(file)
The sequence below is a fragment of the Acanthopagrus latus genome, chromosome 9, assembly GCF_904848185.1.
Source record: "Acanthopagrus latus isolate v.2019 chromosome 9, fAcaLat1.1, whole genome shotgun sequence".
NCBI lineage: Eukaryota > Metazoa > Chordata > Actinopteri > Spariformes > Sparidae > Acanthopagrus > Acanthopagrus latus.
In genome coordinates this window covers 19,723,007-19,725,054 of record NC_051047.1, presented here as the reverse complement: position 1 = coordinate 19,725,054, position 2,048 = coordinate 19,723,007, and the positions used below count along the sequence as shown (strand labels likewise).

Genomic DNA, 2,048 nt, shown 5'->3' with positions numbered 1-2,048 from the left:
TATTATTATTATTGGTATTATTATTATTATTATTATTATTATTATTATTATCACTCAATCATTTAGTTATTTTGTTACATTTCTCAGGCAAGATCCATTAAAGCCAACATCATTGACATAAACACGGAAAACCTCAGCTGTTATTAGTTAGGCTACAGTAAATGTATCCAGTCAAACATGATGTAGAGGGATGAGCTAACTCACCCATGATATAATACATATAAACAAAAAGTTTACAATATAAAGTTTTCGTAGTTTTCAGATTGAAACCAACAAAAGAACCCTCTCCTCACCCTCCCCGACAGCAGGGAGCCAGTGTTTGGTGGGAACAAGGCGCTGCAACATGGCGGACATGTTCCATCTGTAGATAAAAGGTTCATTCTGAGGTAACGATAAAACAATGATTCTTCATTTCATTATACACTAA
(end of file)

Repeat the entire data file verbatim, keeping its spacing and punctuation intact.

The sequence below is a fragment of the Acanthopagrus latus genome, chromosome 9, assembly GCF_904848185.1.
Source record: "Acanthopagrus latus isolate v.2019 chromosome 9, fAcaLat1.1, whole genome shotgun sequence".
NCBI lineage: Eukaryota > Metazoa > Chordata > Actinopteri > Spariformes > Sparidae > Acanthopagrus > Acanthopagrus latus.
In genome coordinates this window covers 19,723,007-19,725,054 of record NC_051047.1, presented here as the reverse complement: position 1 = coordinate 19,725,054, position 2,048 = coordinate 19,723,007, and the positions used below count along the sequence as shown (strand labels likewise).

Genomic DNA, 2,048 nt, shown 5'->3' with positions numbered 1-2,048 from the left:
TATTATTATTATTGGTATTATTATTATTATTATTATTATTATTATTATTATCACTCAATCATTTAGTTATTTTGTTACATTTCTCAGGCAAGATCCATTAAAGCCAACATCATTGACATAAACACGGAAAACCTCAGCTGTTATTAGTTAGGCTACAGTAAATGTATCCAGTCAAACATGATGTAGAGGGATGAGCTAACTCACCCATGATATAATACATATAAACAAAAAGTTTACAATATAAAGTTTTCGTAGTTTTCAGATTGAAACCAACAAAAGAACCCTCTCCTCACCCTCCCCGACAGCAGGGAGCCAGTGTTTGGTGGGAACAAGGCGCTGCAACATGGCGGACATGTTCCATCTGTAGATAAAAGGTTCATTCTGAGGTAACGATAAAACAATGATTCTTCATTTCATTATACACTAA